I wrote “Smooth” as part of a collection I’m working on about Asian-American-ness. Actually, I workshopped it at the New England Young Writers’ Conference a few weeks ago; the conference required workshop pieces to be one page, max, or I probably would have expanded it.
Anyway, when I wrote it back in March, I was hunched (unhealthily, I guess) over my laptop, sitting cross legged on my bed, remembering when this actually happened (i.e, my mother touching my legs the first time I shaved). I meant to make it creepy, weird, because that’s how I felt—completely creeped out and weirded out.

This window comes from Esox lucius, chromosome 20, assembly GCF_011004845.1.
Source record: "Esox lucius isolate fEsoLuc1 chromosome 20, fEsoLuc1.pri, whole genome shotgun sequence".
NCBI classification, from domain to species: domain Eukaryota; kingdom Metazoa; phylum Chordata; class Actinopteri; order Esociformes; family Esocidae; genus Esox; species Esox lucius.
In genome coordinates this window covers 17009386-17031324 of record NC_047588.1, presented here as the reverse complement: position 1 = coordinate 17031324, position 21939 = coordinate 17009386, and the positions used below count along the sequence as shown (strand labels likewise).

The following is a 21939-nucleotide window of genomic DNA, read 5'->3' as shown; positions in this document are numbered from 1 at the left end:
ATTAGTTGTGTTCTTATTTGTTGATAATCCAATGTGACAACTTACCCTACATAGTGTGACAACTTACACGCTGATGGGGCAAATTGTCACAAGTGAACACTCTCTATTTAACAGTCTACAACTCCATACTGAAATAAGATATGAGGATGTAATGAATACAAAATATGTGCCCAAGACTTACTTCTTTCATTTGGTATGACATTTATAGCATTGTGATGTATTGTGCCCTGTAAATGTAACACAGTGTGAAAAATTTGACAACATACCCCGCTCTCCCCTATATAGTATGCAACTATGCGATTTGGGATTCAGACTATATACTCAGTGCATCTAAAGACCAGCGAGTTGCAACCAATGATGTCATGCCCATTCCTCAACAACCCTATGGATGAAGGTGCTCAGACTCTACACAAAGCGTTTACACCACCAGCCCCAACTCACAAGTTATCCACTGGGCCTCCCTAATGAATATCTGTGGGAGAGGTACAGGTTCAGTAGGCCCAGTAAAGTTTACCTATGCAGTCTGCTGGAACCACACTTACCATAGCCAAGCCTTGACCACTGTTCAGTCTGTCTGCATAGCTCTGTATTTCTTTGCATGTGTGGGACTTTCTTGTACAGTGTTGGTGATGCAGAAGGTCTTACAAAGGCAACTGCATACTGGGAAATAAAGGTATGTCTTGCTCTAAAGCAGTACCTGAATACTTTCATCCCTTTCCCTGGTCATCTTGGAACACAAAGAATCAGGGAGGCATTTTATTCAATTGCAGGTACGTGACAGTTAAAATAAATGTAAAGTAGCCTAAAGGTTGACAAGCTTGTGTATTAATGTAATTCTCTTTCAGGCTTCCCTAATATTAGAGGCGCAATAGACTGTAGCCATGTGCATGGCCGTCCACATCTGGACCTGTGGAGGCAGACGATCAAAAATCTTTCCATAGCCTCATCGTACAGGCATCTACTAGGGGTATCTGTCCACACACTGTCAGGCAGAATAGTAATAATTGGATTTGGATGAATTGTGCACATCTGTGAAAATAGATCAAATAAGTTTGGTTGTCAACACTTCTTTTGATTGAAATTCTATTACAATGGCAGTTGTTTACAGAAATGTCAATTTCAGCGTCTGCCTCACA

My mother is lovely and I love her to death. The thing about my mom is that she has the purest of pure hearts and the most untainted, snowy innocence in the history of middle-aged women.
What unsettled me was that when I read “Smooth” out loud to my workshop group, some of the first comments were these: “I could really feel the love in this scene—the deep love your mom has for you.” “I kinda want to meet your mom…!”
Did I really fail so badly at the creepiness?
But they somehow saw my mom more clearly than I had.
More on my actual thoughts on shaving, later…